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SYLVAIN CHARLEBOIS: In praise of processed foods

A new study suggests that people shouldn’t be too judgmental about processed or ultra-processed foods, writes Sylvain Charlebois.
A new study suggests that people shouldn’t be too judgmental about processed or ultra-processed foods, writes Sylvain Charlebois. Tim Arsenault - The Chronicle Herald

Processed foods exist so we can save time, money and energy.

It has made our food systems more efficient over the years. It is all about convenience.

In recent years, though, the health attributes of processed foods have increasingly come under scrutiny for a variety of biased and unbiased reasons. Many reports by professional and interest groups have been unkind, causing many consumers to believe processed foods should be avoided at all cost.

A fascinating study published in Trends in Food Science and Technology looked at the underlying basis of the food classification systems used to determine what food is processed or not. Over 400 publications were screened for definitions of processed food.

The study argues that food classification systems used around the world, including Canada’s, were mostly designed to examine the relationship between industrial food products and health. It shows clearly that there is no consensus on what factors determine the level of food processing.

In fact, the concept of “processing” is considered by the authors of the study as a chaotic conception, largely concerned with technical processes. While Canada’s Food Guide recommends we stay away from ultra-processed foods, our classification system does not include quantitative measures but instead implies a correlation between industrial processing and nutrition. There is no direct relationship between processed food and nutritional value.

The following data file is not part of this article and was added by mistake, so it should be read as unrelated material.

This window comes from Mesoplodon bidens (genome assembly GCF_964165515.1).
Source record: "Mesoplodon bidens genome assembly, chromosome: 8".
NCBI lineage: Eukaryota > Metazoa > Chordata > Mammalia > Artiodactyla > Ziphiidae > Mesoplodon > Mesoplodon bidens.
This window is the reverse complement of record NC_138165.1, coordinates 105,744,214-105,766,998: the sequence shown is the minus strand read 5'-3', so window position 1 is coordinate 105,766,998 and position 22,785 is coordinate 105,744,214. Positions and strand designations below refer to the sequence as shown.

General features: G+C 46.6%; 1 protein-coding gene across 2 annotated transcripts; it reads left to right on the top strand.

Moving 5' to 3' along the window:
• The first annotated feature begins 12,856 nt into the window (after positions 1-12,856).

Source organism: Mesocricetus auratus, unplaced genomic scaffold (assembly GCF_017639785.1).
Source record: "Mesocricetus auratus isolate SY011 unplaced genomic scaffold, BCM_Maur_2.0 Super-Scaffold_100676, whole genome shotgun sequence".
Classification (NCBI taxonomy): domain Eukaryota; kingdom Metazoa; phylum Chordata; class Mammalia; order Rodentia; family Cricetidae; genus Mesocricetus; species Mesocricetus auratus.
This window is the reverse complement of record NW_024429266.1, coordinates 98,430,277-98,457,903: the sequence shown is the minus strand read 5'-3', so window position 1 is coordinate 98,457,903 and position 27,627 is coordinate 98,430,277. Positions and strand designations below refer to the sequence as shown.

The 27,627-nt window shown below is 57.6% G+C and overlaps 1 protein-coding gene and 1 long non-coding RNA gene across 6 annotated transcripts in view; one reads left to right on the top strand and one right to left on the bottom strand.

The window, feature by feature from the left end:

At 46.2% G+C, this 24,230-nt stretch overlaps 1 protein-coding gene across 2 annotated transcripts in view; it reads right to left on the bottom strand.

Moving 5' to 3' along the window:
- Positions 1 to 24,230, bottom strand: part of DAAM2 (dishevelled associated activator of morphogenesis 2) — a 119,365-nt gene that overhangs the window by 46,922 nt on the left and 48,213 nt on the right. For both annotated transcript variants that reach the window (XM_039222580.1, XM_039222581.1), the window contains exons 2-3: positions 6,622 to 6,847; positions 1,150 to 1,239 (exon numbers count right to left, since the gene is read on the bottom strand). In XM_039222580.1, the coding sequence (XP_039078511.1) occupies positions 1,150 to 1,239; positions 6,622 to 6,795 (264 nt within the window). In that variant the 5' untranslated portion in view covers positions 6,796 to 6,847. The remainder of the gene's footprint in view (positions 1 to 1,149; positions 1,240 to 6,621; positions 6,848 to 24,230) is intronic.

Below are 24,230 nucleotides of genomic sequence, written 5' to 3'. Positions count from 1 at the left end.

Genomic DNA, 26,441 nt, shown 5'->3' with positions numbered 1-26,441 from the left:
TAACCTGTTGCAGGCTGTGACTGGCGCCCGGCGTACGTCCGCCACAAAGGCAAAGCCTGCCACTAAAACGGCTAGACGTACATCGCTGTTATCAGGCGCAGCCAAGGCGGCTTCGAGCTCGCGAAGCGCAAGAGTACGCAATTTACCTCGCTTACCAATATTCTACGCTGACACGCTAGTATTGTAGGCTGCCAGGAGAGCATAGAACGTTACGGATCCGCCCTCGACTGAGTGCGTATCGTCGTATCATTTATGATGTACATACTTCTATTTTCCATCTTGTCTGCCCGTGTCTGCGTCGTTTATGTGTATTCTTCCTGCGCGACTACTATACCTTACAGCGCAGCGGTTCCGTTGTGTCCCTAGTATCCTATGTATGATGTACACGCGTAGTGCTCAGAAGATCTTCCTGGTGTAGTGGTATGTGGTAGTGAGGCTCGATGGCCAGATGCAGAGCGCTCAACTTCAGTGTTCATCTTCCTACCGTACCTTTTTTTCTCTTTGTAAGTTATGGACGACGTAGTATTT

The anti-ultra-processing pundits will be quick to indicate those are the foods to be condemned and banned from the marketplace. This movement is largely motivated by a classification system called Nova. The study did not provide any clarity or justification for the use of the system. It looks at additives and other features associated with overeating, but it does not include proper nutrient profiling and other assessed nutritional aspects of food.

In essence, food processing is a complex issue. Although it has played an essential role in offering edible, safe and nutritious food, processing remains largely misunderstood.

Based on the study, we can only assume the rationale used by Health Canada to support Canada’s Food Guide and discourage Canadians from ultra-processed foods are not well articulated or evidenced. It argues that the subjective rhetoric often used by public health officials in nutrition is rather inappropriate for use in policy.

Processed foods have played an important socio-economic role in the last few decades. Some have argued that without them, gender inequalities would be more predominant. Knowing women have historically spent more time in the kitchen on average than men, women have been able to play a much larger role in our economy by having access to processed foods.

Many decades ago, most food processing occurred in the kitchen, accomplished largely by women. More needs to be done on gender equality, of course, but food processing has certainly not been an obstacle to our quest to have a more equitable society.

We need to make sure we avoid pompous misconceptions and properly educate ourselves on what food processing means. Many believe processed foods can only lead to a more obese and unhealthy society.

Some processed foods should not exist; nevertheless, processing has a particularly important economic role within our food systems. It reduces waste across the supply chain and allows food costs to remain at reasonable levels. In countries where access to technologies is limited, waste and price volatility at retail tends to cause challenges. Food processing provides stability across the food supply chain.

Instead of using guilt or value-laden terms, consumer understanding can only grow by appreciating the healthiness of food products we eat and buy. The study simply recommends we improve the scientific basis of food classification systems and support consumer understanding.

Otherwise, ideology and nutritional elitism will continue to mislead the public, and our policies will unceasingly misguide consumers in their food choices.

Sylvain Charlebois is professor in food distribution and policy, and senior director of the AgriFood Analytics Lab at Dalhousie University.

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